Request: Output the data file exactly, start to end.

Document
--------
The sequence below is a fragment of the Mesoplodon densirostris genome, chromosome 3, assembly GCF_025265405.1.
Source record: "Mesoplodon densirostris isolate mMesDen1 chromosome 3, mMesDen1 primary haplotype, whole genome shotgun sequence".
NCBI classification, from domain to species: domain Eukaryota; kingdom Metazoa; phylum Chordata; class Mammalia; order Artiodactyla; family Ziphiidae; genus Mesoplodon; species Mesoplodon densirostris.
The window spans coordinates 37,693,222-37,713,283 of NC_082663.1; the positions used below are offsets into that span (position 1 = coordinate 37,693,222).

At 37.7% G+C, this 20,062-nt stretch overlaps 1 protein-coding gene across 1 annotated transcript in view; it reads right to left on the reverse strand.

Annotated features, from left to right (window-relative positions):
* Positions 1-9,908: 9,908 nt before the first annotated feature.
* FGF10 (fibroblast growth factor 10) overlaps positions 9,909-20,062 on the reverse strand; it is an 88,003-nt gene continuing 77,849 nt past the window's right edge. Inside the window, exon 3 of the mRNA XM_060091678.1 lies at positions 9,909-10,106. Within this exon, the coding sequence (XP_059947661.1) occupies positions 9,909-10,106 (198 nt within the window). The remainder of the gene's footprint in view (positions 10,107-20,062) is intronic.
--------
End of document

The sequence below is a fragment of the Mesoplodon densirostris genome, chromosome 3, assembly GCF_025265405.1.
Source record: "Mesoplodon densirostris isolate mMesDen1 chromosome 3, mMesDen1 primary haplotype, whole genome shotgun sequence".
NCBI classification, from domain to species: domain Eukaryota; kingdom Metazoa; phylum Chordata; class Mammalia; order Artiodactyla; family Ziphiidae; genus Mesoplodon; species Mesoplodon densirostris.
The window spans coordinates 37,693,222-37,713,283 of NC_082663.1; the positions used below are offsets into that span (position 1 = coordinate 37,693,222).

At 37.7% G+C, this 20,062-nt stretch overlaps 1 protein-coding gene across 1 annotated transcript in view; it reads right to left on the reverse strand.

Annotated features, from left to right (window-relative positions):
* Positions 1-9,908: 9,908 nt before the first annotated feature.
* FGF10 (fibroblast growth factor 10) overlaps positions 9,909-20,062 on the reverse strand; it is an 88,003-nt gene continuing 77,849 nt past the window's right edge. Inside the window, exon 3 of the mRNA XM_060091678.1 lies at positions 9,909-10,106. Within this exon, the coding sequence (XP_059947661.1) occupies positions 9,909-10,106 (198 nt within the window). The remainder of the gene's footprint in view (positions 10,107-20,062) is intronic.